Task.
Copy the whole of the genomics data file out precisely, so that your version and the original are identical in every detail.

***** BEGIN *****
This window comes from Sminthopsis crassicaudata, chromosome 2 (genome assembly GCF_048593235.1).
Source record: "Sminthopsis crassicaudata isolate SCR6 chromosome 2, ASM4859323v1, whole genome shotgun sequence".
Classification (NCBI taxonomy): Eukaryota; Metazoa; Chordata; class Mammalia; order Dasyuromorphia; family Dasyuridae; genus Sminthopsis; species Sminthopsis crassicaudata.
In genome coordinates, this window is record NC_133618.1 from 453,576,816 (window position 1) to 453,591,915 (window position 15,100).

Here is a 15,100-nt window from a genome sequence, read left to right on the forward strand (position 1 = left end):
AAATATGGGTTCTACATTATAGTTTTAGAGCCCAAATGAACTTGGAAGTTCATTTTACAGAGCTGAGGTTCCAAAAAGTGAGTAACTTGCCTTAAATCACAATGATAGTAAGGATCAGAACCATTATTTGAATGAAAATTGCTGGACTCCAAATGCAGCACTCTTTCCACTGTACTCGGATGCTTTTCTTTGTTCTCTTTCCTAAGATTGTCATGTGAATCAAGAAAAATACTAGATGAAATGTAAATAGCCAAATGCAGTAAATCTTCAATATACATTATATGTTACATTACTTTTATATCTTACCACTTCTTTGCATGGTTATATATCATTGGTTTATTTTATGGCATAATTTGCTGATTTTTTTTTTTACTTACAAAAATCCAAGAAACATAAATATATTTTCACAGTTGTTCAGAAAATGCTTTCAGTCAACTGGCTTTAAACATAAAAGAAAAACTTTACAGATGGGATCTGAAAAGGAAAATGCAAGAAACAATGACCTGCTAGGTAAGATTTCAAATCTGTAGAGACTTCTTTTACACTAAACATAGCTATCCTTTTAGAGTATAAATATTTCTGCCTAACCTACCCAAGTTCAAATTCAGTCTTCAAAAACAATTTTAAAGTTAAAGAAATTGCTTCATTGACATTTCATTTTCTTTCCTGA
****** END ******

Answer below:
This window comes from Sminthopsis crassicaudata, chromosome 2 (genome assembly GCF_048593235.1).
Source record: "Sminthopsis crassicaudata isolate SCR6 chromosome 2, ASM4859323v1, whole genome shotgun sequence".
Classification (NCBI taxonomy): Eukaryota; Metazoa; Chordata; class Mammalia; order Dasyuromorphia; family Dasyuridae; genus Sminthopsis; species Sminthopsis crassicaudata.
In genome coordinates, this window is record NC_133618.1 from 453,576,816 (window position 1) to 453,591,915 (window position 15,100).

Here is a 15,100-nt window from a genome sequence, read left to right on the forward strand (position 1 = left end):
AAATATGGGTTCTACATTATAGTTTTAGAGCCCAAATGAACTTGGAAGTTCATTTTACAGAGCTGAGGTTCCAAAAAGTGAGTAACTTGCCTTAAATCACAATGATAGTAAGGATCAGAACCATTATTTGAATGAAAATTGCTGGACTCCAAATGCAGCACTCTTTCCACTGTACTCGGATGCTTTTCTTTGTTCTCTTTCCTAAGATTGTCATGTGAATCAAGAAAAATACTAGATGAAATGTAAATAGCCAAATGCAGTAAATCTTCAATATACATTATATGTTACATTACTTTTATATCTTACCACTTCTTTGCATGGTTATATATCATTGGTTTATTTTATGGCATAATTTGCTGATTTTTTTTTTTACTTACAAAAATCCAAGAAACATAAATATATTTTCACAGTTGTTCAGAAAATGCTTTCAGTCAACTGGCTTTAAACATAAAAGAAAAACTTTACAGATGGGATCTGAAAAGGAAAATGCAAGAAACAATGACCTGCTAGGTAAGATTTCAAATCTGTAGAGACTTCTTTTACACTAAACATAGCTATCCTTTTAGAGTATAAATATTTCTGCCTAACCTACCCAAGTTCAAATTCAGTCTTCAAAAACAATTTTAAAGTTAAAGAAATTGCTTCATTGACATTTCATTTTCTTTCCTGA